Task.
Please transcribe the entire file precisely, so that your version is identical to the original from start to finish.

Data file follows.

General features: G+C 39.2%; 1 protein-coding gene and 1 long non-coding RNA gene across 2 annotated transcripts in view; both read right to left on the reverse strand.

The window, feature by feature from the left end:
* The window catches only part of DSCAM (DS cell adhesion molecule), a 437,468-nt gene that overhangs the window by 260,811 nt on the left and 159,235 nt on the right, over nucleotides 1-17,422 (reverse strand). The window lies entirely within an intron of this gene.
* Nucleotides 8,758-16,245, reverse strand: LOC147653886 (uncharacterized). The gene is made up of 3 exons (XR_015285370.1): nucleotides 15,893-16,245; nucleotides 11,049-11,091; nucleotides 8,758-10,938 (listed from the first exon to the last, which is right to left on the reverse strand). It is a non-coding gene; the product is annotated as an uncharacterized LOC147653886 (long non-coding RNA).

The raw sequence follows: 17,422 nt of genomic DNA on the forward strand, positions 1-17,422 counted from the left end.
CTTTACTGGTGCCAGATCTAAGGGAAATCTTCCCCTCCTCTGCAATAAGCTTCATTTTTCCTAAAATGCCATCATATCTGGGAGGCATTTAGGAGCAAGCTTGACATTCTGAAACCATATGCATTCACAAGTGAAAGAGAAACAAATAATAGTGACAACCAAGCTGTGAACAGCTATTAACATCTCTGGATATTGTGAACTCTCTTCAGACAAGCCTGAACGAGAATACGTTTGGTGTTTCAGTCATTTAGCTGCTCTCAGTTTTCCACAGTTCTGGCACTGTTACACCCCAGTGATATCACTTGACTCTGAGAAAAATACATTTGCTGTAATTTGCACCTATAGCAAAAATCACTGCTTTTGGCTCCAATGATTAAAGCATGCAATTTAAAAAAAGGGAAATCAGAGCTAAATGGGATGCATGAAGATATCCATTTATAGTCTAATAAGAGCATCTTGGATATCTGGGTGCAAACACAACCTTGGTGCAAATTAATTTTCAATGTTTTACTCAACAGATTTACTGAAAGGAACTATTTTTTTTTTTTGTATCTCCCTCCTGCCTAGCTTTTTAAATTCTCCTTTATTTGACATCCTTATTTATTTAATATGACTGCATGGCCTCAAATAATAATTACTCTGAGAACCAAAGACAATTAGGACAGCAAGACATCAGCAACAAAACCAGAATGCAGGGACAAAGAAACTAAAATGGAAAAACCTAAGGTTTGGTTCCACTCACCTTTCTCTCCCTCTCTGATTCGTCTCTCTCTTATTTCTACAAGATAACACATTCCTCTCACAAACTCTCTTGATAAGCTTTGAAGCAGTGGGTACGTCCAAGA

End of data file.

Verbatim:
General features: G+C 39.2%; 1 protein-coding gene and 1 long non-coding RNA gene across 2 annotated transcripts in view; both read right to left on the reverse strand.

The window, feature by feature from the left end:
* The window catches only part of DSCAM (DS cell adhesion molecule), a 437,468-nt gene that overhangs the window by 260,811 nt on the left and 159,235 nt on the right, over nucleotides 1-17,422 (reverse strand). The window lies entirely within an intron of this gene.
* Nucleotides 8,758-16,245, reverse strand: LOC147653886 (uncharacterized). The gene is made up of 3 exons (XR_015285370.1): nucleotides 15,893-16,245; nucleotides 11,049-11,091; nucleotides 8,758-10,938 (listed from the first exon to the last, which is right to left on the reverse strand). It is a non-coding gene; the product is annotated as an uncharacterized LOC147653886 (long non-coding RNA).

The raw sequence follows: 17,422 nt of genomic DNA on the forward strand, positions 1-17,422 counted from the left end.
CTTTACTGGTGCCAGATCTAAGGGAAATCTTCCCCTCCTCTGCAATAAGCTTCATTTTTCCTAAAATGCCATCATATCTGGGAGGCATTTAGGAGCAAGCTTGACATTCTGAAACCATATGCATTCACAAGTGAAAGAGAAACAAATAATAGTGACAACCAAGCTGTGAACAGCTATTAACATCTCTGGATATTGTGAACTCTCTTCAGACAAGCCTGAACGAGAATACGTTTGGTGTTTCAGTCATTTAGCTGCTCTCAGTTTTCCACAGTTCTGGCACTGTTACACCCCAGTGATATCACTTGACTCTGAGAAAAATACATTTGCTGTAATTTGCACCTATAGCAAAAATCACTGCTTTTGGCTCCAATGATTAAAGCATGCAATTTAAAAAAAGGGAAATCAGAGCTAAATGGGATGCATGAAGATATCCATTTATAGTCTAATAAGAGCATCTTGGATATCTGGGTGCAAACACAACCTTGGTGCAAATTAATTTTCAATGTTTTACTCAACAGATTTACTGAAAGGAACTATTTTTTTTTTTTGTATCTCCCTCCTGCCTAGCTTTTTAAATTCTCCTTTATTTGACATCCTTATTTATTTAATATGACTGCATGGCCTCAAATAATAATTACTCTGAGAACCAAAGACAATTAGGACAGCAAGACATCAGCAACAAAACCAGAATGCAGGGACAAAGAAACTAAAATGGAAAAACCTAAGGTTTGGTTCCACTCACCTTTCTCTCCCTCTCTGATTCGTCTCTCTCTTATTTCTACAAGATAACACATTCCTCTCACAAACTCTCTTGATAAGCTTTGAAGCAGTGGGTACGTCCAAGA